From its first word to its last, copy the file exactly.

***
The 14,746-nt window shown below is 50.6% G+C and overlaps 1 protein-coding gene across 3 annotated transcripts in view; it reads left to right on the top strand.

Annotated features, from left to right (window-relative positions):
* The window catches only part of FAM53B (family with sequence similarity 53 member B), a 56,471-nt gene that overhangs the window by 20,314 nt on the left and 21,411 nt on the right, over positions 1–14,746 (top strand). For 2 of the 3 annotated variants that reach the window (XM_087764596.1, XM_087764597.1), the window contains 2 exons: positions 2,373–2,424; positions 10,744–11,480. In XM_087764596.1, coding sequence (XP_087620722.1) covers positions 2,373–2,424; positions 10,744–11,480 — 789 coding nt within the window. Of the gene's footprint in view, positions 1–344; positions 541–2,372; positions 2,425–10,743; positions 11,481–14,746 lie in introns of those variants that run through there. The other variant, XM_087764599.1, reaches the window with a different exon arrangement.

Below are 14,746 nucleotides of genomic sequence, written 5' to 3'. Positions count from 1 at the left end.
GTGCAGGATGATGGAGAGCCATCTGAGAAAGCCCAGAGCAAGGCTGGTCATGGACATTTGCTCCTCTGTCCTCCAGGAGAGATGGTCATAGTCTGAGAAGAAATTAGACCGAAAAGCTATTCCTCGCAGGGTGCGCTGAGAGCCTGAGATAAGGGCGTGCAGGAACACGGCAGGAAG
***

The 14,746-nt window shown below is 50.6% G+C and overlaps 1 protein-coding gene across 3 annotated transcripts in view; it reads left to right on the top strand.

Annotated features, from left to right (window-relative positions):
* The window catches only part of FAM53B (family with sequence similarity 53 member B), a 56,471-nt gene that overhangs the window by 20,314 nt on the left and 21,411 nt on the right, over positions 1–14,746 (top strand). For 2 of the 3 annotated variants that reach the window (XM_087764596.1, XM_087764597.1), the window contains 2 exons: positions 2,373–2,424; positions 10,744–11,480. In XM_087764596.1, coding sequence (XP_087620722.1) covers positions 2,373–2,424; positions 10,744–11,480 — 789 coding nt within the window. Of the gene's footprint in view, positions 1–344; positions 541–2,372; positions 2,425–10,743; positions 11,481–14,746 lie in introns of those variants that run through there. The other variant, XM_087764599.1, reaches the window with a different exon arrangement.

Below are 14,746 nucleotides of genomic sequence, written 5' to 3'. Positions count from 1 at the left end.
GTGCAGGATGATGGAGAGCCATCTGAGAAAGCCCAGAGCAAGGCTGGTCATGGACATTTGCTCCTCTGTCCTCCAGGAGAGATGGTCATAGTCTGAGAAGAAATTAGACCGAAAAGCTATTCCTCGCAGGGTGCGCTGAGAGCCTGAGATAAGGGCGTGCAGGAACACGGCAGGAAG